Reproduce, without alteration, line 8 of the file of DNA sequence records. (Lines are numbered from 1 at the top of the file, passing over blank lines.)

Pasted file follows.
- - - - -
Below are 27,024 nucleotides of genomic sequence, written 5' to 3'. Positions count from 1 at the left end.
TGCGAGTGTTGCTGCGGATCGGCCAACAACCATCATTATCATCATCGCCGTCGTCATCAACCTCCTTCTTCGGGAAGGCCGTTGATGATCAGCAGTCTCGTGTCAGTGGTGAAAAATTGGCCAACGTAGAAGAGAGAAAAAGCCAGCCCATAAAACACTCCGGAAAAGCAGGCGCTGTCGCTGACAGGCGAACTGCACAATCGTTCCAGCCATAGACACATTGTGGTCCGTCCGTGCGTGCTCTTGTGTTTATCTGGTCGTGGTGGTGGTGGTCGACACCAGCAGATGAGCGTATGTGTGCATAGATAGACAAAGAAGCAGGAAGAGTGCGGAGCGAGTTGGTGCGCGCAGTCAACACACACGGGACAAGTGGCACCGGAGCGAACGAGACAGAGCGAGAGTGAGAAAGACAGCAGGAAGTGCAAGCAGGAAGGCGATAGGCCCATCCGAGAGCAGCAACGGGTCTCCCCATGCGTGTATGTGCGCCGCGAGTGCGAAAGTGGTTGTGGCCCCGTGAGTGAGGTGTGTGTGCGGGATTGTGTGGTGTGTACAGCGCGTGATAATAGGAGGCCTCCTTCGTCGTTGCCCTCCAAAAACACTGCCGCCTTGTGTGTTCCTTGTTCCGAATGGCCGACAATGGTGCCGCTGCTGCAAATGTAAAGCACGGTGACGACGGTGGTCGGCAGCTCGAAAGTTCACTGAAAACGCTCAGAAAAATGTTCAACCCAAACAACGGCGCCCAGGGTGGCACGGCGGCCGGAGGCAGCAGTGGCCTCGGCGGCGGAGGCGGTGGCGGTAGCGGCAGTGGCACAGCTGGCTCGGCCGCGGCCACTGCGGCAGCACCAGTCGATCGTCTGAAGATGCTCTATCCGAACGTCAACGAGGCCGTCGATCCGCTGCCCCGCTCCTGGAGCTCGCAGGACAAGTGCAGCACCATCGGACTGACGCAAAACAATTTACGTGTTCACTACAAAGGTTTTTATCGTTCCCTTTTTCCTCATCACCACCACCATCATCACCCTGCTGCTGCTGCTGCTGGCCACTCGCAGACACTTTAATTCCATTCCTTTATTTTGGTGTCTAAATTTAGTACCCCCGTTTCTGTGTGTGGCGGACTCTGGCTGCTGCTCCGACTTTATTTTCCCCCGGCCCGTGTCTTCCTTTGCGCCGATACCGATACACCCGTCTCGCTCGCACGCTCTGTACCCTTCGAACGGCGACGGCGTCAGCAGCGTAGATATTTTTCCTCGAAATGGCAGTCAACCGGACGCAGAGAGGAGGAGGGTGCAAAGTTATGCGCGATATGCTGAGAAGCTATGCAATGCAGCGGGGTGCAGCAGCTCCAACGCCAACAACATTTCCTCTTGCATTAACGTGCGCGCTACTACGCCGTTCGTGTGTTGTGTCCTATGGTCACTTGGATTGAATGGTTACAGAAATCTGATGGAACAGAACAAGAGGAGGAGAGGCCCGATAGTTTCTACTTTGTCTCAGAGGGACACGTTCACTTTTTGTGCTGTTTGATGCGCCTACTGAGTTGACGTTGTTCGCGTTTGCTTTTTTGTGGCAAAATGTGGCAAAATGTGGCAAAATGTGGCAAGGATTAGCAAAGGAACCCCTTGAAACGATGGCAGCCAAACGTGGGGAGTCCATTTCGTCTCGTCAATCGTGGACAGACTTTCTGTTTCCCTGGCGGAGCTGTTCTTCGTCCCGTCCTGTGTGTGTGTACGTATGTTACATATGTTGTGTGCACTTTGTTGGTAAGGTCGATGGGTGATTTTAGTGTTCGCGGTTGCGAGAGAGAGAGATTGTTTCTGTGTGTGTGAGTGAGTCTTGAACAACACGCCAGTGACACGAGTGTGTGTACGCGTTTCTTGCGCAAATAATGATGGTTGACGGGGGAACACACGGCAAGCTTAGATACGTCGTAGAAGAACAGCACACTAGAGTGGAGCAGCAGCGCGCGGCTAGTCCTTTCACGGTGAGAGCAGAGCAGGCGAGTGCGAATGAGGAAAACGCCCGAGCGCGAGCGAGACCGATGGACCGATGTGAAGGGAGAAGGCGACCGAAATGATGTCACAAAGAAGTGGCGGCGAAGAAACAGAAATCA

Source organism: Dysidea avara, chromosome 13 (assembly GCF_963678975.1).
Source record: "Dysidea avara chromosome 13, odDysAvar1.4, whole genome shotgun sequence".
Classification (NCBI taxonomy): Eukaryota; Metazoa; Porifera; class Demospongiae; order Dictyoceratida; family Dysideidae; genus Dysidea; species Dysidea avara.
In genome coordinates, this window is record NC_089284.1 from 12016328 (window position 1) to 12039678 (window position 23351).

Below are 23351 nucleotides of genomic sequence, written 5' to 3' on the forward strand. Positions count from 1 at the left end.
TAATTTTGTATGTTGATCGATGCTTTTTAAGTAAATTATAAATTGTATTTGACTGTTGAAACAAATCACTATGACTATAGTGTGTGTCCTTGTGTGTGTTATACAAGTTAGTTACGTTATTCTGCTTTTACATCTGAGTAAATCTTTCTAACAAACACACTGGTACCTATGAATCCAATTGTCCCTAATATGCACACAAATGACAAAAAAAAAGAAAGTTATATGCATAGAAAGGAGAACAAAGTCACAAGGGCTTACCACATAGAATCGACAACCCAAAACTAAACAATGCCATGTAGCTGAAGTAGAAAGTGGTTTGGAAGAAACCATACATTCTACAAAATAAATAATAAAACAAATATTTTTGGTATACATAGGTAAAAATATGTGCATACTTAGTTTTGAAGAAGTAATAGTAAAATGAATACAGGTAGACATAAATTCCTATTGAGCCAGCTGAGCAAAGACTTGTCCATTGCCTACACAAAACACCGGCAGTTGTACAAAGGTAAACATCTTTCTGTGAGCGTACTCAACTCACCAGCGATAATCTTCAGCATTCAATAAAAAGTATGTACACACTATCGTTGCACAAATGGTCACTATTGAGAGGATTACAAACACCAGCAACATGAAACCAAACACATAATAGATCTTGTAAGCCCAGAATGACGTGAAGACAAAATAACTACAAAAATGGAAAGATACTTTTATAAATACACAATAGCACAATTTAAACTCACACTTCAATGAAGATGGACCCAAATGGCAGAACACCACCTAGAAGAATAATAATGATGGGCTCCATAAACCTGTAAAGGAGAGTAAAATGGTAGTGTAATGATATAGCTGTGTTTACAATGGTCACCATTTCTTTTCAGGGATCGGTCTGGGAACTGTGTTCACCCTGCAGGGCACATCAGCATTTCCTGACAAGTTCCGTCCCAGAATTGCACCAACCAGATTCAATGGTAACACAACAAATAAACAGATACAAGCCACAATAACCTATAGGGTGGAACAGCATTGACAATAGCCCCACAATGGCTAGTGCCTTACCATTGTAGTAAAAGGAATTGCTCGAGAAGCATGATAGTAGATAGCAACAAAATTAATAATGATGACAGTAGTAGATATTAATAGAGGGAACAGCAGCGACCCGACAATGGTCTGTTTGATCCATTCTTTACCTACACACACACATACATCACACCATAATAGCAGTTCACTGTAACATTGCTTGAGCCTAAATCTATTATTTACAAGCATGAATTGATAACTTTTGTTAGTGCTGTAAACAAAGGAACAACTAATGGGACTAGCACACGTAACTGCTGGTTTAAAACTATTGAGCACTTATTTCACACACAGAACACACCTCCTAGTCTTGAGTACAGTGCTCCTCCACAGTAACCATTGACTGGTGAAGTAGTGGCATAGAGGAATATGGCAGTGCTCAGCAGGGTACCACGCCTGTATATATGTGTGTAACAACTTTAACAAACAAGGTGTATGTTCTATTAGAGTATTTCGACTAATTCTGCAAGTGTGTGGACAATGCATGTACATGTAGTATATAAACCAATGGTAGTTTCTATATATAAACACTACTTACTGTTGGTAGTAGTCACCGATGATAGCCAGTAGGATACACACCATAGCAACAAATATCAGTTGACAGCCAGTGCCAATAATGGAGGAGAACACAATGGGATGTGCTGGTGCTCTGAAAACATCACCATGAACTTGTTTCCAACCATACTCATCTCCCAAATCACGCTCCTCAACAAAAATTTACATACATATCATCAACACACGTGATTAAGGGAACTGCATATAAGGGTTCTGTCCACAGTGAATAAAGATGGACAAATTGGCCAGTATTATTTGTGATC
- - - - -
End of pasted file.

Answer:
TAATTTTGTATGTTGATCGATGCTTTTTAAGTAAATTATAAATTGTATTTGACTGTTGAAACAAATCACTATGACTATAGTGTGTGTCCTTGTGTGTGTTATACAAGTTAGTTACGTTATTCTGCTTTTACATCTGAGTAAATCTTTCTAACAAACACACTGGTACCTATGAATCCAATTGTCCCTAATATGCACACAAATGACAAAAAAAAAGAAAGTTATATGCATAGAAAGGAGAACAAAGTCACAAGGGCTTACCACATAGAATCGACAACCCAAAACTAAACAATGCCATGTAGCTGAAGTAGAAAGTGGTTTGGAAGAAACCATACATTCTACAAAATAAATAATAAAACAAATATTTTTGGTATACATAGGTAAAAATATGTGCATACTTAGTTTTGAAGAAGTAATAGTAAAATGAATACAGGTAGACATAAATTCCTATTGAGCCAGCTGAGCAAAGACTTGTCCATTGCCTACACAAAACACCGGCAGTTGTACAAAGGTAAACATCTTTCTGTGAGCGTACTCAACTCACCAGCGATAATCTTCAGCATTCAATAAAAAGTATGTACACACTATCGTTGCACAAATGGTCACTATTGAGAGGATTACAAACACCAGCAACATGAAACCAAACACATAATAGATCTTGTAAGCCCAGAATGACGTGAAGACAAAATAACTACAAAAATGGAAAGATACTTTTATAAATACACAATAGCACAATTTAAACTCACACTTCAATGAAGATGGACCCAAATGGCAGAACACCACCTAGAAGAATAATAATGATGGGCTCCATAAACCTGTAAAGGAGAGTAAAATGGTAGTGTAATGATATAGCTGTGTTTACAATGGTCACCATTTCTTTTCAGGGATCGGTCTGGGAACTGTGTTCACCCTGCAGGGCACATCAGCATTTCCTGACAAGTTCCGTCCCAGAATTGCACCAACCAGATTCAATGGTAACACAACAAATAAACAGATACAAGCCACAATAACCTATAGGGTGGAACAGCATTGACAATAGCCCCACAATGGCTAGTGCCTTACCATTGTAGTAAAAGGAATTGCTCGAGAAGCATGATAGTAGATAGCAACAAAATTAATAATGATGACAGTAGTAGATATTAATAGAGGGAACAGCAGCGACCCGACAATGGTCTGTTTGATCCATTCTTTACCTACACACACACATACATCACACCATAATAGCAGTTCACTGTAACATTGCTTGAGCCTAAATCTATTATTTACAAGCATGAATTGATAACTTTTGTTAGTGCTGTAAACAAAGGAACAACTAATGGGACTAGCACACGTAACTGCTGGTTTAAAACTATTGAGCACTTATTTCACACACAGAACACACCTCCTAGTCTTGAGTACAGTGCTCCTCCACAGTAACCATTGACTGGTGAAGTAGTGGCATAGAGGAATATGGCAGTGCTCAGCAGGGTACCACGCCTGTATATATGTGTGTAACAACTTTAACAAACAAGGTGTATGTTCTATTAGAGTATTTCGACTAATTCTGCAAGTGTGTGGACAATGCATGTACATGTAGTATATAAACCAATGGTAGTTTCTATATATAAACACTACTTACTGTTGGTAGTAGTCACCGATGATAGCCAGTAGGATACACACCATAGCAACAAATATCAGTTGACAGCCAGTGCCAATAATGGAGGAGAACACAATGGGATGTGCTGGTGCTCTGAAAACATCACCATGAACTTGTTTCCAACCATACTCATCTCCCAAATCACGCTCCTCAACAAAAATTTACATACATATCATCAACACACGTGATTAAGGGAACTGCATATAAGGGTTCTGTCCACAGTGAATAAAGATGGACAAATTGGCCAGTATTATTTGTGATC